Do you remember your last period?

What else?

Invisibility. Invisible if you’re pregnant, invisible if you’re a mother, invisible if you’re childless.

This is all fitting together. Invisibility, invisibility of periods, cyclic periods, cyclic structure, cyclic time, cyclic pagan-time, cyclic pagan-year.

Do you remember your last period?

Is Paganism feminist? It can be goddess-oriented, but I’m not sure it’s Feminist. Is goddess-worship the same as Feminist? Pagan feminists? Feminist pagans? I don’t know. Just because my Paganism is green, feminist, goddess, earth, animal welfare oriented, I don’t think most Pagans are. In fact, the vast majority of Pagans are…I don’t like this train of thought. Think something else.

What else?

Maiden Mother Crone

(chants) We all come from the Goddess and to her we shall return, like a drop of rain falling to the ocean. Hoof and horn, hoof and horn, all that dies shall be reborn. Corn and grain, corn and grain, all that falls shall rise again.

Cyclic.

We are a circle within a circle, with no beginning and never-ending.

Starhawk, obviously, Spiral Dance. Feminist Pagan Eco-Warrior, par for the course.

What else?

What else?

I remember my last period.

It was Lammas sunset seven years ago. I hadn’t had a period for over six months.

I was at a Pagan Ritual Camp with 200 or 300 other Pagans. It was the last night  of the camp and we had built the Wickerman , processed him through the fields and were taking him to the fire-pit to be burned and I remember passing the Priestess, Carol, skyclad under an Oak, welcoming the procession into the field and I felt SO happy, So fucking happy, so completely at one  with it all, In that place, in that ritual, in that time.

We were casting the circle, and they lit the Wickerman, and suddenly  I burst into tears, I couldn’t stop crying, couldn’t stop. I had to leave the ritual circle and go cry in my tent. I cried hard night long.  I cried a cosmic grief in the pain of the childless mother.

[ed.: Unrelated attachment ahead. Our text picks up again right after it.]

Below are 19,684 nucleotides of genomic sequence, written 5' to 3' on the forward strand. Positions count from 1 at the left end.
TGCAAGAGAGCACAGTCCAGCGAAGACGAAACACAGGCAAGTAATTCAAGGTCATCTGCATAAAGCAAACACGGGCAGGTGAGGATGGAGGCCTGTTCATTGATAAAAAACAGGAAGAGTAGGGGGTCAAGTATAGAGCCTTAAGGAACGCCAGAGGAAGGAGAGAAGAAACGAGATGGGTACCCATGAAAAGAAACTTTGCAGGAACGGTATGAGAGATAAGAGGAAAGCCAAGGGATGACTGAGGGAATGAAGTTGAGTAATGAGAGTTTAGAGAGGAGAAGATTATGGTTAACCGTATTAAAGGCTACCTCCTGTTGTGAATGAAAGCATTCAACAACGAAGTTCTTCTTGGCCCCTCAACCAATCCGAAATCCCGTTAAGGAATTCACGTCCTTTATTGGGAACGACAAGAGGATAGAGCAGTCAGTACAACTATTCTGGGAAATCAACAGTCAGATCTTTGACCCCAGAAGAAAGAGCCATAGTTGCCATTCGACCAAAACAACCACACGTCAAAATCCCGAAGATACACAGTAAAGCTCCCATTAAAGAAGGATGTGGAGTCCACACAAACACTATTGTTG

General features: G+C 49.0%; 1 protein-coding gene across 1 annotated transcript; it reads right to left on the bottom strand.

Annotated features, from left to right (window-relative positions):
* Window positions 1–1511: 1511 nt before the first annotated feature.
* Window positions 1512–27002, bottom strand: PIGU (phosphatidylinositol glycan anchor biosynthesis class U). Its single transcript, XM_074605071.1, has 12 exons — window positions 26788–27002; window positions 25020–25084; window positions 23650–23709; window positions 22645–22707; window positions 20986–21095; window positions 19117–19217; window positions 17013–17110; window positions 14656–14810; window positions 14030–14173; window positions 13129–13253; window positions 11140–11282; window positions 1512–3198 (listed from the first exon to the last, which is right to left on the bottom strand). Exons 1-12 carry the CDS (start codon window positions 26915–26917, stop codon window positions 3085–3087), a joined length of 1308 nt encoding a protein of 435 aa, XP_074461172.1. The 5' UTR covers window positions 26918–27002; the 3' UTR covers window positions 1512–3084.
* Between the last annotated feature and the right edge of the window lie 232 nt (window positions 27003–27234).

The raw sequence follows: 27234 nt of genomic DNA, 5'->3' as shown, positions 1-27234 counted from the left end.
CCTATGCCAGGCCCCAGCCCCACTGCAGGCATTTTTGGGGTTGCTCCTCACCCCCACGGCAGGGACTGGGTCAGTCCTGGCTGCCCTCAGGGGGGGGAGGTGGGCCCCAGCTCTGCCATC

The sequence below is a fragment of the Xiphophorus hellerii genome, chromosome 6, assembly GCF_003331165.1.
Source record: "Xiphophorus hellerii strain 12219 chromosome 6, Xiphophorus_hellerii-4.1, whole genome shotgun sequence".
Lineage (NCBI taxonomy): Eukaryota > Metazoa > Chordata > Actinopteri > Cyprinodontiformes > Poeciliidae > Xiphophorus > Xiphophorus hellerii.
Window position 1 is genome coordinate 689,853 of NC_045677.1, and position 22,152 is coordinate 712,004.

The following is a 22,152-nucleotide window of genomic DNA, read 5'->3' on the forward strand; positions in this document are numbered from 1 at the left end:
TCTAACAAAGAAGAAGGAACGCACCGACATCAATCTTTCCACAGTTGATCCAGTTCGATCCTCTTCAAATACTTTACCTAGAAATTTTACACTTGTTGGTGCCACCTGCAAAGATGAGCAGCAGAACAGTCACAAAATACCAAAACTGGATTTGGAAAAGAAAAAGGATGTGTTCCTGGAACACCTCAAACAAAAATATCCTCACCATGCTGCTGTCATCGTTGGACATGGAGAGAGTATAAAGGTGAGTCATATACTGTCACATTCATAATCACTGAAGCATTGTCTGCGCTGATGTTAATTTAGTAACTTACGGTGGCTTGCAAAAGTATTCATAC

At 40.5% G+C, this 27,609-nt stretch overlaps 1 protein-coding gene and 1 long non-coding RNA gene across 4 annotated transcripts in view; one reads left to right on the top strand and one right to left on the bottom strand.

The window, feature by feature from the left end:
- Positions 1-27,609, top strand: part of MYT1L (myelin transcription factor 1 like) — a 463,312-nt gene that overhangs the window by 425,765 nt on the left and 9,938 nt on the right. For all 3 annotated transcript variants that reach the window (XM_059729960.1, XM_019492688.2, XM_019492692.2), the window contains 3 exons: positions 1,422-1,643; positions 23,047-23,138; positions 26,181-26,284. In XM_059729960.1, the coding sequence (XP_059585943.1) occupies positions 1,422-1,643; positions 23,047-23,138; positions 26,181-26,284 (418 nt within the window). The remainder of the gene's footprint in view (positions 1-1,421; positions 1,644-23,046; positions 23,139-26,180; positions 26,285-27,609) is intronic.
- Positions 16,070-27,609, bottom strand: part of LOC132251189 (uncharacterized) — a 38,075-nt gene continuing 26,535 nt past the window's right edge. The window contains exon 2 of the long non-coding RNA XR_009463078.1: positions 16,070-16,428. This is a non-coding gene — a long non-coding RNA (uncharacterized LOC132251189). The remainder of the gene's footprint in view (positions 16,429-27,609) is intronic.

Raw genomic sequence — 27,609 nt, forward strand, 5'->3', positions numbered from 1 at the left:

Next morning I woke up and there was blood in my knickers and I thought “Oh wow! That’s what that was all about”.

Lammas is the harvest  ritual, is about reaping what you sow, is about reward.

My reward that year was infertility, barrenness, I don’t like those words – I wish there were more positive words for childlessness.

What else?

Is it over yet?

Has time run out for this monologue?

Or is it just my time that has run.”

This piece was originally written during a week of theatre workshops with RashDash physical theatre group, and was subsequently performed with Scramble Ensemble -women’s theatre collective, on 6th September 2017 at J2 The Cambridge Junction.
The image is of Panos by Carina Úbeda, a chilean artist who created an installation with used cloth sanitary towels mounted in embroidery hoops, embroidered with solgans.

Bella Basura 2017

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Jean Dark

The Short Answer Chapbook for sale here 

Thee Telepaths